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Researchers at Pacific Northwest National Laboratory are currently looking into designing metal oxide thin film that can be connected to generate clean energy and eventually function as more than just a layer within electronics.

A PhysOrg report specified that minus thin films, there would be no modern electronics, neither high-quality mirrors.  

The semiconductor chips applied in mobile phones and computers depend on thin films made of different materials, including metal oxides that have a least a single metal and oxygen.

Such chips have applications in sensing, catalysis, as well as energy storage. Developing thin films that can have the liquid layers in batteries replaced or certain chemical transformations promoted necessitates understanding the materials at an atomic level.

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Science Times - Atomic ‘Spray Painting’ Used for Controlling Thin Films; An Approach Essential for Clean Energy Production
(Photo: Magnunor on Wikimedia Commons)
This shows an atomic resolution scanning transmission electron microscopy image of a perovskite oxide thin-film system.


The Spray Painting Approach

UrallnewS report said, according to Scott Chambers, PNNL material scientist, and Laboratory Fellow, he likes to think of what they do as "spray painting target with atoms."

His team applies a technique, also known as molecular beam epitaxy, for having elements deposited atom by atom atop a solid crystal.

This approach allows researchers to make high-quality, crystalline thin films with accurate control over their structure and composition.

For instance, some thin films frequently conduct electricity while others do not. By piling different films, researchers can change the manner they are responding to an electrical current.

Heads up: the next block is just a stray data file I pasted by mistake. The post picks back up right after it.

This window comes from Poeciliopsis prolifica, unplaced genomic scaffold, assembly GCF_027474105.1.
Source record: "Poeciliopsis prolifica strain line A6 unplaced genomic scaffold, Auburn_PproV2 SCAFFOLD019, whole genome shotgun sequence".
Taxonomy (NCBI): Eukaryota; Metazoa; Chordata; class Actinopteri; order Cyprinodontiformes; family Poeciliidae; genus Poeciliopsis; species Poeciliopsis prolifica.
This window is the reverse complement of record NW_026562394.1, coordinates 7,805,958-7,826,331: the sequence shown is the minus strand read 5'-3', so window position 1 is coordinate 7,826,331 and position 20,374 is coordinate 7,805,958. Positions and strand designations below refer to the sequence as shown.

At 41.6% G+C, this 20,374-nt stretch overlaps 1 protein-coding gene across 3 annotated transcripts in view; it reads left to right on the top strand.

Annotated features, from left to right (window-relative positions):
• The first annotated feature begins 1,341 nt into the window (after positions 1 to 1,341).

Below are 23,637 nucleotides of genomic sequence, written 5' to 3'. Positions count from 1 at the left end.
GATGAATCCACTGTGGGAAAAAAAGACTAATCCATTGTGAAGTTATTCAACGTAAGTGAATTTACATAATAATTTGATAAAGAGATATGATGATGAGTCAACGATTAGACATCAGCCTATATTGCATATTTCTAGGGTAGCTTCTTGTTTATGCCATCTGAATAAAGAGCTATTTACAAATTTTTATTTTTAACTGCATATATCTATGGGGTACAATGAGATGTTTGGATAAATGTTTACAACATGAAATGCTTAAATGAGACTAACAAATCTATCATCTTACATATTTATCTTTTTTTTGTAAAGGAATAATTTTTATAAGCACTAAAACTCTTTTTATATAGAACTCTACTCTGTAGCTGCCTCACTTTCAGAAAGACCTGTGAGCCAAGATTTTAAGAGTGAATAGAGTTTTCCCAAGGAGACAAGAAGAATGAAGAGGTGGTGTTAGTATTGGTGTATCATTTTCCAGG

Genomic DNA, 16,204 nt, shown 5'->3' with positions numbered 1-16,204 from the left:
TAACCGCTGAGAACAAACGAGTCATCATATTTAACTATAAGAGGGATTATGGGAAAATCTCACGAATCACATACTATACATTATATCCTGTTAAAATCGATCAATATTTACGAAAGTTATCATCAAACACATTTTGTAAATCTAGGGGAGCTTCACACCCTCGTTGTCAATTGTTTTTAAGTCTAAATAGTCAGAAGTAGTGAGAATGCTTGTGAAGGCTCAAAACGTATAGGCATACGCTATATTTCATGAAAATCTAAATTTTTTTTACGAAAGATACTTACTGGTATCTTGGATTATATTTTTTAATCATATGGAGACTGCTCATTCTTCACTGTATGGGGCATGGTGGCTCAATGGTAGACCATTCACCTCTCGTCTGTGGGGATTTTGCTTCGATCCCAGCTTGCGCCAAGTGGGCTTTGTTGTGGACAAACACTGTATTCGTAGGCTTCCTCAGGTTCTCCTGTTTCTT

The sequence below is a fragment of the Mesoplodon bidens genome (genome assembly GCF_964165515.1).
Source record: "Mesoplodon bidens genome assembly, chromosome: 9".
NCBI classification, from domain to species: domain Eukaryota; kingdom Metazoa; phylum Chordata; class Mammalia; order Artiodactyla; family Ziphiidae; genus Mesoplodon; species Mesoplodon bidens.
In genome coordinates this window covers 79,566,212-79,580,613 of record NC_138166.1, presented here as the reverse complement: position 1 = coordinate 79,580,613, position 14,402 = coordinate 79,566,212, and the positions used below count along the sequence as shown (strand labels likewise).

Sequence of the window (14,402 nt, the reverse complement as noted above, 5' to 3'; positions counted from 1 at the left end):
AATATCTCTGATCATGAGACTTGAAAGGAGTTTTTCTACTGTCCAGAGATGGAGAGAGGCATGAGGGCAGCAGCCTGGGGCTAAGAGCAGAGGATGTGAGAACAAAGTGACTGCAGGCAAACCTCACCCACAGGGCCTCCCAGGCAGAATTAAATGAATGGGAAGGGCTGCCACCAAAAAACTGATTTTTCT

PNNL materials scientist Peter Sushko, on the other hand, said the ability to develop advanced energy technologies is reliant on how well think layers of materials can be made.

Thin Oxide Films

Devising very thin oxide films with high accuracy needs advanced synthesis equipment. Such equipment is moving to a bigger laboratory in the Energy Sciences Center or ESC of PNNL.

Additionally, the Atomically Precise Materials currently being used by the team utilizes a pair of molecular beam epitaxy systems and one pulsed laser disposition instrument.

The planned addition of one more pulsed laser deposition mechanism will expand the capacity of the team to generate more and different investigational thin films. Essentially, slight changes in thin films can have substantial effects.

PNNL material scientist Le Wang led recent research that attached atomically precise thin films to make stable, high-performance catalysts.

As a result, they found that varying the lanthanum nickel-iron oxide thin films' composition impacts their ability to transform water into oxygen.

Such a reaction is essential for the production of clean energy. More so, LNFO has the potential to lessen the need for or replace costly precious metal-based catalysts.

What Lies Ahead of the Thin Films?

This study published in Nano Letters will carry on at the ESC, where large windows will focus on new high-visibility lab space.

Any individual coming into the ESC lobby can see the researchers making new samples. According to Sushko, they are excited for the window into the science the move will offer visitors to the ESC.

Additionally, in the larger laboratory, on top of instrumentation, everyone in the field is looking forward to being together in just one building.

Next, the scientists are planning to partly replace lanthanum with strontium in similar film systems, developing an oxide with four different metals.

This will help the research group further understand changes in the properties and structures of the complex oxide film. Understanding such processes will lead to new synthesis initiatives to design even better catalysts.

Related information about thin films is shown on Ch-18 Mathematics, Physics, Metallurgy subjects' YouTube video below:

 

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